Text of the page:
A tale of two cities

Posted: October 23, 2006 in All in a day's work

This is a story of two cities, and how I, for two days, shuttled from one to the other, hoping to accomplish personal and political stuff.

From Tuesday to Thursday last week, I went back and forth from the Manila City to Hall to the Makati City Hall, hoping to get my marriage license and at the same time, extend political support for beleaguered Makati Mayor Jojo Binay who was illegally suspended by the Arroyo administration.

While Binay was waging his fight for due process, Beng and I were coming to terms with the legal processes of getting married.

One of the things engaged couples soon learn about getting married is that it involves a ton of paper work. The list of documents to produce is mind-boggling especially for those who do not have the luxury of time (e.g. activists on the go). There’s your NSO certified birth certificate, your baptismal and confirmation certificates (if you’re planning a Catholic wedding), the so-called certificate of “singleness” (don’t know if that’s even grammatically correct) also known as the certificate of no-marriage which you get at the NSO, and then finally, the marriage license. Most of these require you to line up in government offices and pay a hefty amount of money for pieces of paper whose only distinction is that they have some sort of unique certification on them.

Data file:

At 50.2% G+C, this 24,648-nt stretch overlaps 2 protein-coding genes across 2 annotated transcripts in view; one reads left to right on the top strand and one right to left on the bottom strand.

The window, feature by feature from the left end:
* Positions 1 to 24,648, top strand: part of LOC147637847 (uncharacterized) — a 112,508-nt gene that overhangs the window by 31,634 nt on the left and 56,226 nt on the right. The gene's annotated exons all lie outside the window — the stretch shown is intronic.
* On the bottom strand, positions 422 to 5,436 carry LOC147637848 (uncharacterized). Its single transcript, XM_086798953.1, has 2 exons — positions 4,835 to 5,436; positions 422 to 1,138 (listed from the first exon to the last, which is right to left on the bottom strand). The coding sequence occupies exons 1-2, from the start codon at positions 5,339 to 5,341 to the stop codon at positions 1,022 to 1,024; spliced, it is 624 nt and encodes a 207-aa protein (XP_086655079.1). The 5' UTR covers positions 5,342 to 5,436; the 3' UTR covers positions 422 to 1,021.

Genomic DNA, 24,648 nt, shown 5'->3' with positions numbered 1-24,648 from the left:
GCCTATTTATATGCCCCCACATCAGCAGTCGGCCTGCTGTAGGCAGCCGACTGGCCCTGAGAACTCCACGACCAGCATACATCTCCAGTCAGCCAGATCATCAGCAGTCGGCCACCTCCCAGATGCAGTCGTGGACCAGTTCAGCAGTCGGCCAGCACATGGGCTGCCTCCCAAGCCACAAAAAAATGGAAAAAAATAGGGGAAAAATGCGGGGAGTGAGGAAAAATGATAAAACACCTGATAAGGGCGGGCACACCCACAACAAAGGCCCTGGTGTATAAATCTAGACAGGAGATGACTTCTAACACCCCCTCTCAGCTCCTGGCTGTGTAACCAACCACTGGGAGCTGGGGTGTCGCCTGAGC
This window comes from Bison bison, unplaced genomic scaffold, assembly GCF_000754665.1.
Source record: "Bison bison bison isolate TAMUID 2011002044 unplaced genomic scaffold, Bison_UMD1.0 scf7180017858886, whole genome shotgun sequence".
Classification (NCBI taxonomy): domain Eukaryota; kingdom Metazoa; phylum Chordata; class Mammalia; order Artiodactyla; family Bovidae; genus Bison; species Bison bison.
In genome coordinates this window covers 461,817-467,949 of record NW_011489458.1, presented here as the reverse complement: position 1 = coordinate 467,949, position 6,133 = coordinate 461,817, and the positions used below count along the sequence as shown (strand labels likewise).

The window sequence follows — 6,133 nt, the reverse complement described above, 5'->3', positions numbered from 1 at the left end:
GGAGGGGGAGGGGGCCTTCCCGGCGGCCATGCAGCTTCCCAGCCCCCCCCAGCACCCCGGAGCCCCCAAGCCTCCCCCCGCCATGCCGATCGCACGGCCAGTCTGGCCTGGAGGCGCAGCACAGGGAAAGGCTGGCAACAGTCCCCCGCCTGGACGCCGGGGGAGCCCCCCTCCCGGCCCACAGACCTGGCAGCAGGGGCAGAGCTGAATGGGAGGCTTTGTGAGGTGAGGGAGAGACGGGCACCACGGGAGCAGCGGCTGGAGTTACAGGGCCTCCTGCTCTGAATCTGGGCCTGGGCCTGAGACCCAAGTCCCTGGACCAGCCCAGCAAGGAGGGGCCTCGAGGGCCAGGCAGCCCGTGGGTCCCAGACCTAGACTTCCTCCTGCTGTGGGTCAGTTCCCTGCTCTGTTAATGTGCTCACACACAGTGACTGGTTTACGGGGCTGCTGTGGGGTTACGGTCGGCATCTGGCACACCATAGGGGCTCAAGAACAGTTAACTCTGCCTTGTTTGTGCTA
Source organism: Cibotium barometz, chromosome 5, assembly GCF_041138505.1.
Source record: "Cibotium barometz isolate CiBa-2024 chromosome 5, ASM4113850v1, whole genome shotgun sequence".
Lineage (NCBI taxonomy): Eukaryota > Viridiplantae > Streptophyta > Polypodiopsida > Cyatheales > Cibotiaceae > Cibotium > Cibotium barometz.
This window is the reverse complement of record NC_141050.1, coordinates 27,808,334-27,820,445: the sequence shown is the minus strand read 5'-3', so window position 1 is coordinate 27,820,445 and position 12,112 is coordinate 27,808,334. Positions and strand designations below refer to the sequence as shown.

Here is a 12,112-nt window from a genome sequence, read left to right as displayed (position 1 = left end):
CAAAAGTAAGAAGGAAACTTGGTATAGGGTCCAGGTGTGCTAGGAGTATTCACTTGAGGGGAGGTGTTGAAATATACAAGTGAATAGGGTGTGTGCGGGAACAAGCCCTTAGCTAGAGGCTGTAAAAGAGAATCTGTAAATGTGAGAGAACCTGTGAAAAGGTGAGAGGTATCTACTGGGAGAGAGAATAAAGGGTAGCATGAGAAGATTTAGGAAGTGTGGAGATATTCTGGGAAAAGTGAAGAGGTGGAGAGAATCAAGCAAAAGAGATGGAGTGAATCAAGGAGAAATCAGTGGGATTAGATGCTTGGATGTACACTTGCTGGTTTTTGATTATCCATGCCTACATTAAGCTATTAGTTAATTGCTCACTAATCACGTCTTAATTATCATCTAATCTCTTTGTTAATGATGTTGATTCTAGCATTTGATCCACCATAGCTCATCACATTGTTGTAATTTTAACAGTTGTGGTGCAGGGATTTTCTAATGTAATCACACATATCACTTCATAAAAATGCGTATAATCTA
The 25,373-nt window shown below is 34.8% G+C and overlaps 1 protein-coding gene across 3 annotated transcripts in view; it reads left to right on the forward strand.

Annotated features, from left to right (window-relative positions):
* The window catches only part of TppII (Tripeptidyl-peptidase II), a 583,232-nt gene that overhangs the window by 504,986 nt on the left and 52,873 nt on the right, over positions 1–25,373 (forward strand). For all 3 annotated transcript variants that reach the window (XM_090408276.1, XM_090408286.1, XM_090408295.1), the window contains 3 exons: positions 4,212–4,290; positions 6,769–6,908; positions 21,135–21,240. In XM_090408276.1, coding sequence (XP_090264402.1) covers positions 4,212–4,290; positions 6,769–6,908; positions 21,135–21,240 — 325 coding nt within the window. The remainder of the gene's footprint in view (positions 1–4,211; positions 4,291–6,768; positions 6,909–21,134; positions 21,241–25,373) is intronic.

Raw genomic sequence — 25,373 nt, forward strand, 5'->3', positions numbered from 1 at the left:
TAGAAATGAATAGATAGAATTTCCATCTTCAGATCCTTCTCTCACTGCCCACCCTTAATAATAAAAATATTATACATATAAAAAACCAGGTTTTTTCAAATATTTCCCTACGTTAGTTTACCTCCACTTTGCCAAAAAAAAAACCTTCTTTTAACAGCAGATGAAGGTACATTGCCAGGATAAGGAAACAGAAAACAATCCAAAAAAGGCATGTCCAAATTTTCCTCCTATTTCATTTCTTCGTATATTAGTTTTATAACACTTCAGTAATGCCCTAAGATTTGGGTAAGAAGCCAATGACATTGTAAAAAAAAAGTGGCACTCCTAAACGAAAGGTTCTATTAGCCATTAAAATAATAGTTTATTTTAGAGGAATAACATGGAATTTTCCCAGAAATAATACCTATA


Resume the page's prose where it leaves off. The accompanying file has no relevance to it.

And off to Manila City Hall we went. With the help of some acquaintances. we were guided to the process. First we go to the civil registry, get the forms, fill them up, get other required documents, then go back to City Hall for processing. Couples are required to undergo a seminar on reproductive health with the City Health Department. Since our documents were not completed yet, we had to reschedule filing our papers.

Not bad since I did have to go to Makati City Hall because Mayor Binay had been suspended and it was time to show support for an ally in the anti-Arroyo movement. And so we arrived around noon in Makati. Outside the building, supporters were massing up and holding a program. Earlier that day, around 1000 police men surrounded the City Hall compound in a shock and awe fashion reminiscent of the invasion of Baghdad.

Despite the situation, people inside the Makati City Hall were apparently calm and going about their preparations as if there was no impending war outside. Binay’s children were there, offering people food and drinks, and just basically talking to the guests about the current situation and how they were exposed to such realities at a very young age. A day earlier, I talked to one of Binay’s son-in-law and all we discussed family life and having kids! The atmosphere seemed relaxed even in the face of a possible siege of the 21st floor.

Unlike the Manila City Hall, the Makati City Hall was an example of efficiency, where things seemed to run smoothly even in an actual crisis situation. In one part of the Manila City Hall, there were tables and chairs lined up in the corridors, not because they were gonna barricade the area, but because that’s were the employees held their office.